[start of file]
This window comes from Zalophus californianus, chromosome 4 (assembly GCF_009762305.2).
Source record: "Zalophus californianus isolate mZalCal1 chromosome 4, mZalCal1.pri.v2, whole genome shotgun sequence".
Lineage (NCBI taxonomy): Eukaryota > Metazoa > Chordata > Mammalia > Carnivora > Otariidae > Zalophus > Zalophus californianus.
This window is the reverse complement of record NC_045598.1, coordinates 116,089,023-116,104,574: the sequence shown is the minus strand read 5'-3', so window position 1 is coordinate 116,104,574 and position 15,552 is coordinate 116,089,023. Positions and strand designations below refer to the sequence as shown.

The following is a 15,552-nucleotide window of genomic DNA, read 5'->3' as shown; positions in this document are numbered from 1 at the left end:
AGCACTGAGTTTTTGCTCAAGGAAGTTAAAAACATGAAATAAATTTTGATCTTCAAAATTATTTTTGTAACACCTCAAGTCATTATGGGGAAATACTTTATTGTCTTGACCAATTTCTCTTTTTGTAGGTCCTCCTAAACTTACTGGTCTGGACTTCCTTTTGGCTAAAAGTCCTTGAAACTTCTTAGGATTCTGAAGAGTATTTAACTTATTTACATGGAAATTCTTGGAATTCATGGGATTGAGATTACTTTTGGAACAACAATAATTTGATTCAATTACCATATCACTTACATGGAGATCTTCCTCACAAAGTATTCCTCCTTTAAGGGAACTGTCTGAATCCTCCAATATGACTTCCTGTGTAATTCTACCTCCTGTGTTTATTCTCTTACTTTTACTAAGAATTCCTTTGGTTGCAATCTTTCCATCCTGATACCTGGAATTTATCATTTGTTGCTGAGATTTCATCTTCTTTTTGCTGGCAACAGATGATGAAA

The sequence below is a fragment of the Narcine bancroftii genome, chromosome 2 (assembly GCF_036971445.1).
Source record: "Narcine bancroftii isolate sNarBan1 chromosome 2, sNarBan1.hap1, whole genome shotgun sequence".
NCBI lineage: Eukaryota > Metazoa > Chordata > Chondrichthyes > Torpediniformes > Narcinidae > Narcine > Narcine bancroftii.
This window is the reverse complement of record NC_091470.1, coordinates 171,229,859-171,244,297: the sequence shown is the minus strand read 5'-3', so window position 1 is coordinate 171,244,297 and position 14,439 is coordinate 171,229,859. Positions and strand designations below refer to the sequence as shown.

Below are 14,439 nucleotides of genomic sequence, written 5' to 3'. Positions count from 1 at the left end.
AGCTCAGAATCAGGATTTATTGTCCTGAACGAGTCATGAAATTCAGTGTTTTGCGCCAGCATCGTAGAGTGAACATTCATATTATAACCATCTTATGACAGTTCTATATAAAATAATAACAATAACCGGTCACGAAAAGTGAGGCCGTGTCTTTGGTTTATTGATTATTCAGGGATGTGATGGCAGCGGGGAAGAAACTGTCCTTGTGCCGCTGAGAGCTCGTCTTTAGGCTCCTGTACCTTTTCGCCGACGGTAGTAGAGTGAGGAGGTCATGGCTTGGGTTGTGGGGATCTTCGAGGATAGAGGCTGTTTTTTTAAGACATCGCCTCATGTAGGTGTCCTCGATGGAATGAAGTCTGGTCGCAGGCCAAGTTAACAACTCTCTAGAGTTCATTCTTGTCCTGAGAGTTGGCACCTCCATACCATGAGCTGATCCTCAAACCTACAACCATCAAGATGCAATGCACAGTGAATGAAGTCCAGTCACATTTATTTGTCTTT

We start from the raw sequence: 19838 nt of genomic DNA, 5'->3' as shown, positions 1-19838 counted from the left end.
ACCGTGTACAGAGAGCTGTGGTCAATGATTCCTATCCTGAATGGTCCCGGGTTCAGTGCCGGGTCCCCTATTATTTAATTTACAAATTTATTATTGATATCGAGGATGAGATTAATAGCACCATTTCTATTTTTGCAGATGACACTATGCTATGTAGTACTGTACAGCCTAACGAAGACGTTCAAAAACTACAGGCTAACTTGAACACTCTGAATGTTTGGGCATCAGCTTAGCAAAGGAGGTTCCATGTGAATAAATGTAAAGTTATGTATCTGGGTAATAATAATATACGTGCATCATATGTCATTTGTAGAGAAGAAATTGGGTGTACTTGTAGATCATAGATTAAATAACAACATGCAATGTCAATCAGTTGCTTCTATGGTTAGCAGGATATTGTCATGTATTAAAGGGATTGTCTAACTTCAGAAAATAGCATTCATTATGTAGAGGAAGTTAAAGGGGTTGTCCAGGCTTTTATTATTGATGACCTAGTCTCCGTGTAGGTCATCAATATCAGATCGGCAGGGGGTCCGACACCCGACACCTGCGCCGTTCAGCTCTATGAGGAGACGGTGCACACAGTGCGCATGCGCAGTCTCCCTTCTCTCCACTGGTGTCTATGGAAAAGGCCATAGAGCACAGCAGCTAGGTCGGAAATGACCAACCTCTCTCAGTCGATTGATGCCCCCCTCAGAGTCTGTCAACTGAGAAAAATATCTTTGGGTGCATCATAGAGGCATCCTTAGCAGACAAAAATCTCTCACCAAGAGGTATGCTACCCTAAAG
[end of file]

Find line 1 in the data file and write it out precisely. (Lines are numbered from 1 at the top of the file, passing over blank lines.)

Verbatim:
This window comes from Zalophus californianus, chromosome 4 (assembly GCF_009762305.2).